‘Taramani’ review: a film that tries to do too much

Updated - August 12, 2017 11:58 am IST

Published - August 11, 2017 05:50 pm IST

Ram’s  Taramani  was one of the most eagerly awaited films of this year, mostly because his first film,  Katradhu Thamizh , received overwhelming praise and criticism in equal measure, for the way it represented (or misrepresented) those working in the IT sector.  Taramani  was expected to be a film that critiques the life of the IT engineers and those who live on the periphery of this IT industry through, perhaps, a Marxist lens.

The narrative follows Althiya (Andrea Jeremiah) and Prabhunath (Vasanth Ravi) – one a successful HR professional and other a wailing youth wasting away his life because his girlfriend dumped him. Through their courtship, the film unapologetically tries to connect killing of Tamil fishermen, nationalism associated with cricket, male sexuality, unbridled urbanisation, police brutality, demonetisation and so on.

At times, Ram gives a voiceover to move the story forward and tries to give context – but either ways, it appears overdone. Yet, there are themes that one hopes that this film, which tackles modern relationships in a liberal-capitalist set up, represented in a much more holistic manner. For instance, there’s a typical creepy male boss who harasses Andrea... as if to suggest that women being forced against their will for favours is not down to individual male behaviour but a basic constituent of transactional corporate lifestyle.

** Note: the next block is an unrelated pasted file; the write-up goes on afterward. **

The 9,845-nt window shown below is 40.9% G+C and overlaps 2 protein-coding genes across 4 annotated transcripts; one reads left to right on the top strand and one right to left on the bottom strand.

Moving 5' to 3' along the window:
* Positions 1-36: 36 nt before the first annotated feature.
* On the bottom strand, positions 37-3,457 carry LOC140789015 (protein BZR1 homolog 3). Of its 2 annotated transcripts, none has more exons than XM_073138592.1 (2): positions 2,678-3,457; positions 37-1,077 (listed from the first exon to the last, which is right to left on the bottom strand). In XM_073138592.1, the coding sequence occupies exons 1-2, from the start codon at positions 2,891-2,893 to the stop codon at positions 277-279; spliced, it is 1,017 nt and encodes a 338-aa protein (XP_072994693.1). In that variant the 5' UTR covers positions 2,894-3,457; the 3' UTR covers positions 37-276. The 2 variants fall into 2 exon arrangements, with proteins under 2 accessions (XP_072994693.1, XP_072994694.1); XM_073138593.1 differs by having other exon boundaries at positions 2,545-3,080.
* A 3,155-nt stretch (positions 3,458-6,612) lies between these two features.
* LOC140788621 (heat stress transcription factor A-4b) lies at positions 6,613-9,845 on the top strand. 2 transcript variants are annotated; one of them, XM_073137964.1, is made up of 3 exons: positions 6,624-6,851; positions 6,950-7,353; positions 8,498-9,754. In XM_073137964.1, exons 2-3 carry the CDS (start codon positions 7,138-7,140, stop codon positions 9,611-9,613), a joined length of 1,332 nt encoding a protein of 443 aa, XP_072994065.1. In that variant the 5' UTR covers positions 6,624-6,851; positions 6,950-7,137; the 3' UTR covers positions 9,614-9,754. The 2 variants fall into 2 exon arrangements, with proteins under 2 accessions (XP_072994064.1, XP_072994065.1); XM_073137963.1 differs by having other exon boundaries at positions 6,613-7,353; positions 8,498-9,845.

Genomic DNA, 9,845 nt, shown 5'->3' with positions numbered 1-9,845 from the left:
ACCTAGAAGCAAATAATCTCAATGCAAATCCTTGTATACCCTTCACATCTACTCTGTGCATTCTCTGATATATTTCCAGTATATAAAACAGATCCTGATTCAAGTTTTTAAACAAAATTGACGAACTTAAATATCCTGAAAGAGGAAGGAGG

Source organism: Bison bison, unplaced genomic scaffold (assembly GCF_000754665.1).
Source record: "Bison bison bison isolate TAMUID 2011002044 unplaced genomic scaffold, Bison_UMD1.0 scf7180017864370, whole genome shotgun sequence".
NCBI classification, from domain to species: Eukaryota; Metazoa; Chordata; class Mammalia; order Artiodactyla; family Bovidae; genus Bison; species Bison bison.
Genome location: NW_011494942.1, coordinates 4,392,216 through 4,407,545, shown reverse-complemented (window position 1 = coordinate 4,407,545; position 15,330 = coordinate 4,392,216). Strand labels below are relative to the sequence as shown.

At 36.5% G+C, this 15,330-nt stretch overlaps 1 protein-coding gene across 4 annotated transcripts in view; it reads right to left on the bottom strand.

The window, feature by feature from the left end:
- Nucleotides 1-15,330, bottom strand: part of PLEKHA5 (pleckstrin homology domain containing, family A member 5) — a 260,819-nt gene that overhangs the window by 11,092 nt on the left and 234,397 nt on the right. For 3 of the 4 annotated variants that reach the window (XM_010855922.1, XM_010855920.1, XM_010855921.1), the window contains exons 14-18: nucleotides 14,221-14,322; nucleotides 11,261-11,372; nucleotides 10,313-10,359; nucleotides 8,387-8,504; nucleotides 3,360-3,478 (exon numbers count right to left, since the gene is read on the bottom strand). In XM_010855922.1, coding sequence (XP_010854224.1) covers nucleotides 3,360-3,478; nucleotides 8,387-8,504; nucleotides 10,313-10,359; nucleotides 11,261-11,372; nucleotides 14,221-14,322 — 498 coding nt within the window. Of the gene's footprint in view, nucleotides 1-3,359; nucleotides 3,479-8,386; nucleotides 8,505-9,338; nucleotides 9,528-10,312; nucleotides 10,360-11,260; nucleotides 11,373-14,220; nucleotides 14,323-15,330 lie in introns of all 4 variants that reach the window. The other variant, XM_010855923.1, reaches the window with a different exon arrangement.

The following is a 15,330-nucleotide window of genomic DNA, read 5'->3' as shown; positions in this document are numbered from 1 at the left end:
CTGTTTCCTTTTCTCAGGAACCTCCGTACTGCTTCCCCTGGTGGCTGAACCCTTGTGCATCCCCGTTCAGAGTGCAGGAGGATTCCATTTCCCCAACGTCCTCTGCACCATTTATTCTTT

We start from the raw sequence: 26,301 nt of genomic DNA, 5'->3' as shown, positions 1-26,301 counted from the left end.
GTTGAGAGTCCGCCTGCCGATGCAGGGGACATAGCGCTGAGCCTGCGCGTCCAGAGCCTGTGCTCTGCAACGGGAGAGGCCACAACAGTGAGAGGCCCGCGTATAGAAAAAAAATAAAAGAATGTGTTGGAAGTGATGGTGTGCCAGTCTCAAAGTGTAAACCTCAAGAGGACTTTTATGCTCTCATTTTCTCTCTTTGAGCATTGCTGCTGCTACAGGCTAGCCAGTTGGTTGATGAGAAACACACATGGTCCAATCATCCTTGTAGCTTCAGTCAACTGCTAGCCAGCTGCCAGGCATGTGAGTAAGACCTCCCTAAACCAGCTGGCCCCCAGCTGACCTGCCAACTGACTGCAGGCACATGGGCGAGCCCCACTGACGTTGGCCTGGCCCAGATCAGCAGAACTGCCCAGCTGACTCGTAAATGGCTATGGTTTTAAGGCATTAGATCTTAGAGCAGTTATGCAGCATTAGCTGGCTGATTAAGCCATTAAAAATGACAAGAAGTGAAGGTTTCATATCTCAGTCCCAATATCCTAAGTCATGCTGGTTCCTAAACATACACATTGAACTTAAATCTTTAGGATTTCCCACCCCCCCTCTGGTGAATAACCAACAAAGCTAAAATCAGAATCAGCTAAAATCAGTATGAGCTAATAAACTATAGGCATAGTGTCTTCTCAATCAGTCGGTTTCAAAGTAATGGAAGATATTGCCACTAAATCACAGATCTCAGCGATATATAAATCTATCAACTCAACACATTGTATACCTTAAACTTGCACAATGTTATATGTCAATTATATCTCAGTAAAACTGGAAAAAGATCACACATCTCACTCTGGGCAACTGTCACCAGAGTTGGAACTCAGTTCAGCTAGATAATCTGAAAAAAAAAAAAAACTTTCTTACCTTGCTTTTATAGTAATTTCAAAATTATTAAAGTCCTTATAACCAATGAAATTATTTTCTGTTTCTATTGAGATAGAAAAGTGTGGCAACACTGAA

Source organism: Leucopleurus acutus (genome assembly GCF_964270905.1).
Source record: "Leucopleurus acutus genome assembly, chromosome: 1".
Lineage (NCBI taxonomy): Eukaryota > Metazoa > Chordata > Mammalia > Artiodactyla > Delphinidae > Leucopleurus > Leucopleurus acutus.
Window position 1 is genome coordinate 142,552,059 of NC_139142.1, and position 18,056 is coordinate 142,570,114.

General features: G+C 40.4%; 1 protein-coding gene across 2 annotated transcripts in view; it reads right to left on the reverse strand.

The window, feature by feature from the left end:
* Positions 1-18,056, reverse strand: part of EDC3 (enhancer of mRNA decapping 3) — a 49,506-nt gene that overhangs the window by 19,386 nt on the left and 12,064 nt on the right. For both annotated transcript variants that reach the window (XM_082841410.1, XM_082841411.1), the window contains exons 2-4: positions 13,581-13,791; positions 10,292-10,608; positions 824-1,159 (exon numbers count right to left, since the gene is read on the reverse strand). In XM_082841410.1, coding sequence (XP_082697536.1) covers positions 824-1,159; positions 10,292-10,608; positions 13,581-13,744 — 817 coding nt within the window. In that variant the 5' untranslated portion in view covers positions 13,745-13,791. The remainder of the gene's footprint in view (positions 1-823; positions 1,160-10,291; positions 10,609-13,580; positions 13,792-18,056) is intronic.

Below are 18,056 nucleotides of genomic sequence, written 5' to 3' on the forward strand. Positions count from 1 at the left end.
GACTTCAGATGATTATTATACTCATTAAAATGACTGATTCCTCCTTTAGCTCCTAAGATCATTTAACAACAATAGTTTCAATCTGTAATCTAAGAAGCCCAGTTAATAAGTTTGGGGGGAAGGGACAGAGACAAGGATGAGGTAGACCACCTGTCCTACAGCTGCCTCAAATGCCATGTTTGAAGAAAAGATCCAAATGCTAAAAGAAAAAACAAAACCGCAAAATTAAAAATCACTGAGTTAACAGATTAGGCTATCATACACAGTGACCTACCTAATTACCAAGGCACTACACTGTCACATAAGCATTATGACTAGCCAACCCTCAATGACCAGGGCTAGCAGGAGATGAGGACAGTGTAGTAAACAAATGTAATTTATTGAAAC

The question is this: have women in our homes never been forced against their will to satisfy men? There’s another character – played by Sarah George – whose husband appears at least two decades older than her, who says ‘I like watching her dance with others’. Are such convenient relationships only a hallmark of the IT industry?

All said and done, the film boasts some natural actors. This is perhaps Andrea Jeremiah best role till date; she is excellent as a single working mother who, despite constantly battling the prowling eyes of men around her, walks around wearing clothes she is comfortable in. Debutant Vasanth Ravi has a good outing in his debut. However, the film belongs to director Ram who, at the end of the film, admits that his voice-overs need to be treated like Facebook status updates – personal and political, relevant and irrelevant.


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